Focus group established by ITU to harness AI in disaster prediction

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The International Telecommunication Union (ITU) – the United Nations’ specialized agency for information and communication technologies – has launched a new focus group to contend with the increasing prevalence and severity of natural disasters with the help of artificial intelligence (AI).

In collaboration with the World Meteorological Organization (WMO) and the United Nations Environment Programme (UNEP), the ITU focus group on ‘AI for natural disaster management’ will support global efforts to improve our understanding and modeling of natural hazards and disasters. This will be achieved by distilling emerging best practices to develop a roadmap for international action in AI for natural disaster management.

“With new data and new insight come new powers of prediction able to save countless numbers of lives,” said ITU secretary-general Houlin Zhao. “This new Focus Group is the latest ITU initiative to ensure that AI fulfils its extraordinary potential to accelerate the innovation required to address the greatest challenges facing humanity.”

Clashes with nature affected 1.5 billion people from 2005 to 2015, with 700,000 lives lost, 1.4 million injured and 23 million left homeless, according to the Sendai Framework for Disaster Risk Reduction 2015-2030 developed by the UN Office for Disaster Risk Reduction (UNDRR).

ITU believes AI can advance data collection and handling, improve hazard modeling by extracting complex patterns from a growing volume of geospatial data, and support effective emergency communications. The focus group will analyze relevant use cases of AI to deliver technical reports and accompanying educational materials addressing these three key dimensions of natural disaster management. Its study of emergency communications will consider both technical as well as sociological and demographical aspects of these communications to ensure that they speak to all people at risk.

“This focus group looks to AI to help address one of the most pressing issues of our time,” noted the chair of the group, Monique Kuglitsch, innovation manager at ITU member Fraunhofer Heinrich Hertz Institute.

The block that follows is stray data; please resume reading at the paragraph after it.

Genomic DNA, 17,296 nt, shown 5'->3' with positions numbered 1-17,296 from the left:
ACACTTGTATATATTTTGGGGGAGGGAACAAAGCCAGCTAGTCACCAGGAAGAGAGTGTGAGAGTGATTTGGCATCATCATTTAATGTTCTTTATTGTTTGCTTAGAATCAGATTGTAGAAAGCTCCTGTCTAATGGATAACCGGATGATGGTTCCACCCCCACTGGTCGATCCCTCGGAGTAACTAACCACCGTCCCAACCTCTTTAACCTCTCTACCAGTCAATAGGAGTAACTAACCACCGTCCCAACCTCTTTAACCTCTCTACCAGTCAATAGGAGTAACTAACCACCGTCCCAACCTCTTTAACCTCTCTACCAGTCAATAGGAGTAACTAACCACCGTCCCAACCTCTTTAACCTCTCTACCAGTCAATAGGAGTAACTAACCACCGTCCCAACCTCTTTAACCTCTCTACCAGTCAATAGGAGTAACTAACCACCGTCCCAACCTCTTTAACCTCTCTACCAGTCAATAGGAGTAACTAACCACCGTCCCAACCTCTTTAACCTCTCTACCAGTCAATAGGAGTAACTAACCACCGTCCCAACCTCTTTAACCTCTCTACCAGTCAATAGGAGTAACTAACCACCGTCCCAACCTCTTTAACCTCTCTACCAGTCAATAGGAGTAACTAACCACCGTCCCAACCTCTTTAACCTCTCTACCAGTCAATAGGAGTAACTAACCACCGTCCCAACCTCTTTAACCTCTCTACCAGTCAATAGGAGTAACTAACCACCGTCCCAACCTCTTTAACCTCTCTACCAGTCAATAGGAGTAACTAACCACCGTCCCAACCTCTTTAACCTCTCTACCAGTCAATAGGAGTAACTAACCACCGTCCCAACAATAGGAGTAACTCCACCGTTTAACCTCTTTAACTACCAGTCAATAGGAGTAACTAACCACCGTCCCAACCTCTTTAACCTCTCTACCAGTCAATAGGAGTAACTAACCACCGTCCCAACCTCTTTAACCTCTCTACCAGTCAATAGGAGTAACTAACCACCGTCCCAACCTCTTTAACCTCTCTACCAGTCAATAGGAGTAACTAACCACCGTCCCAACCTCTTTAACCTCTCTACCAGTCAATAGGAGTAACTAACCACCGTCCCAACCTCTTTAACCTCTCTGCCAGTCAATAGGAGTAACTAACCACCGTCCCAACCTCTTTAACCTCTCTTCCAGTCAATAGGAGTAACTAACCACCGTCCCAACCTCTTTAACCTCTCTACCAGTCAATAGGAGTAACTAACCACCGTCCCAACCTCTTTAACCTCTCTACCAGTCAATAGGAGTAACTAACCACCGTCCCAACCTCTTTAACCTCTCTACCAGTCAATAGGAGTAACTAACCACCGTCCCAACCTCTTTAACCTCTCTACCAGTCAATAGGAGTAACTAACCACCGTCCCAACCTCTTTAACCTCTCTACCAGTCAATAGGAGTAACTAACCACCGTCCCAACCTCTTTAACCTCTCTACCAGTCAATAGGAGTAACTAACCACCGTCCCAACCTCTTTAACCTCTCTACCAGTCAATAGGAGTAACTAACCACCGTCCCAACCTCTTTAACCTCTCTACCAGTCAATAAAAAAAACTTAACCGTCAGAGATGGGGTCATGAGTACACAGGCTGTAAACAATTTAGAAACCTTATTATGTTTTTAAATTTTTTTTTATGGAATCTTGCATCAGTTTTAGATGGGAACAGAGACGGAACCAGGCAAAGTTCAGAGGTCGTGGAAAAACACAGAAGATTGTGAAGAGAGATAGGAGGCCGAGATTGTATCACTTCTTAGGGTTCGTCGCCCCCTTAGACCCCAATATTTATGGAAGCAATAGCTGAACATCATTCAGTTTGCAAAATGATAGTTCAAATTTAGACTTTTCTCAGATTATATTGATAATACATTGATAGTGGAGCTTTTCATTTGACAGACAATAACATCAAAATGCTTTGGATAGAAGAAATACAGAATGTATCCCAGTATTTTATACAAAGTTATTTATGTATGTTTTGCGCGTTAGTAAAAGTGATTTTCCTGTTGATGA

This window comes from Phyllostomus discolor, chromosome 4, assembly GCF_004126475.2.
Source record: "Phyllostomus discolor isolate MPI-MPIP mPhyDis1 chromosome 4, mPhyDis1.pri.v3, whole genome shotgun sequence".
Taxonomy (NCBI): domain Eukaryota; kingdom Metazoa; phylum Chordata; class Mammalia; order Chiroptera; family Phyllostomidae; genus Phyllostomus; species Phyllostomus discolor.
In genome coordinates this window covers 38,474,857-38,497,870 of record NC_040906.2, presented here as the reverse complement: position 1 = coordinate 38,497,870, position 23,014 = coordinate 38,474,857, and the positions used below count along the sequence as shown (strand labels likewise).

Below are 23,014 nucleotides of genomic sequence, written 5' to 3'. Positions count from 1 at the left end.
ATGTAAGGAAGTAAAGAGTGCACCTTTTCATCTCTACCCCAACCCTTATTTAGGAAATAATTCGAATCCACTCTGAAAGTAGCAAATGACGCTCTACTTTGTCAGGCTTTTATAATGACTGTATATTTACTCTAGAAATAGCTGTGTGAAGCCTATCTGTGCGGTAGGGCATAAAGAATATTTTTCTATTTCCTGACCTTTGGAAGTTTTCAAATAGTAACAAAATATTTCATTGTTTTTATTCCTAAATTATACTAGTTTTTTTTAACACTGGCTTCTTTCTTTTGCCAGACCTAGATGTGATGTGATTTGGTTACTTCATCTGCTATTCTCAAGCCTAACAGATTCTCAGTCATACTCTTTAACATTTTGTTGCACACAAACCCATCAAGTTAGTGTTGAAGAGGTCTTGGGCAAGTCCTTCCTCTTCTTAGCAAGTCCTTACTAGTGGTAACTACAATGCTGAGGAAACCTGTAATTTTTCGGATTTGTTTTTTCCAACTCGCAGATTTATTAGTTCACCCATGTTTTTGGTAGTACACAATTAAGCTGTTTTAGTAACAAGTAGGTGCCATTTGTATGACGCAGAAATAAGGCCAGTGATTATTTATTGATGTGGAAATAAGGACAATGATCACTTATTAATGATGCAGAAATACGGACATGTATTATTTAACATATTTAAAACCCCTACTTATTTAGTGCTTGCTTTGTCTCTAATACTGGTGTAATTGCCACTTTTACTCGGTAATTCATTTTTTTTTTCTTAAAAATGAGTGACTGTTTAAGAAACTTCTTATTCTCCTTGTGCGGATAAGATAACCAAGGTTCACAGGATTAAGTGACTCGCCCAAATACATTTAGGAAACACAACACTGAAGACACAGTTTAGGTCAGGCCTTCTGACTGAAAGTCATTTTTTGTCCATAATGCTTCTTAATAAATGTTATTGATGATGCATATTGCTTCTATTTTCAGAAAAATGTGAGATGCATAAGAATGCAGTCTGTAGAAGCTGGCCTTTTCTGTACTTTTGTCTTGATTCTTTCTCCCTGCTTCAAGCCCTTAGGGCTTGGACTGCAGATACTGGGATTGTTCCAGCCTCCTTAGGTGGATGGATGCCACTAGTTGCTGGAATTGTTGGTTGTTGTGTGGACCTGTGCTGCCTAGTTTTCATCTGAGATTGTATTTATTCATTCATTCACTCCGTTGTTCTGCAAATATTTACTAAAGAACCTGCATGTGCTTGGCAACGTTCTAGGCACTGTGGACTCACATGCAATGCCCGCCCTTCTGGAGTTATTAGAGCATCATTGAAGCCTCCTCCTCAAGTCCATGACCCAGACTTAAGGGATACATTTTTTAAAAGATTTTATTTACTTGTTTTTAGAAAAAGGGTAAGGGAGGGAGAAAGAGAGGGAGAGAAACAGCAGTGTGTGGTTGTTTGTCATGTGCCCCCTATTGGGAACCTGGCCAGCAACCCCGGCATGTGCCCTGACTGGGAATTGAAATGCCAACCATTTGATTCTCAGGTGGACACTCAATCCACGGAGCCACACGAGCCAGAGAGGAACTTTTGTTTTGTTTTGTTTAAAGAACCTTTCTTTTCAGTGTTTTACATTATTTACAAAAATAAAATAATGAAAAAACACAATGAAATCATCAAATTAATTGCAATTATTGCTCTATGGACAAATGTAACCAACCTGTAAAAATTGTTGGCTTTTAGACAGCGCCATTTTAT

“We will build on the collective expertise of the communities convened by ITU, WMO and UNEP to develop guidance of value to all stakeholders in natural disaster management. We are calling for the participation of all stakeholders to ensure that we achieve this.”

The group says its work will pay particular attention to the needs of vulnerable and resource-constrained regions. It will make special effort to support the participation of the countries shown to be most acutely affected by natural disasters, notably small island developing states (SIDS) and low-income countries.

“WMO looks forward to a fruitful collaboration with ITU and UNEP and the many prestigious universities and partners committed to this exciting initiative. AI is growing in importance to WMO activities and will help all countries to achieve major advances in disaster management that will leave no one behind,” added Jürg Luterbacher, chief scientist and director of science and innovation at WMO.

“The WMO Disaster Risk Reduction Programme assists countries in protecting lives, livelihoods and property from natural hazards, and it is strengthening meteorological support to humanitarian operations for disaster preparedness through the development of a WMO Coordination Mechanism and Global Multi-Hazard Alert System. Complementary to the Focus Group, we aim to advance knowledge transfer, communication and education – all with a focus on regions where resources are limited.”

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Helen has worked for UKi Media & Events for more than a decade. She joined the company as assistant editor on Passenger Terminal World and has since progressed to become editor of five publications, covering everything from aviation, logistics and automotive to meteorology. She has a love for travel and property and has redeveloped three houses in three years. When she’s not editing magazines, she’s running around after her two boys and their partner in crime, Pete the pug.

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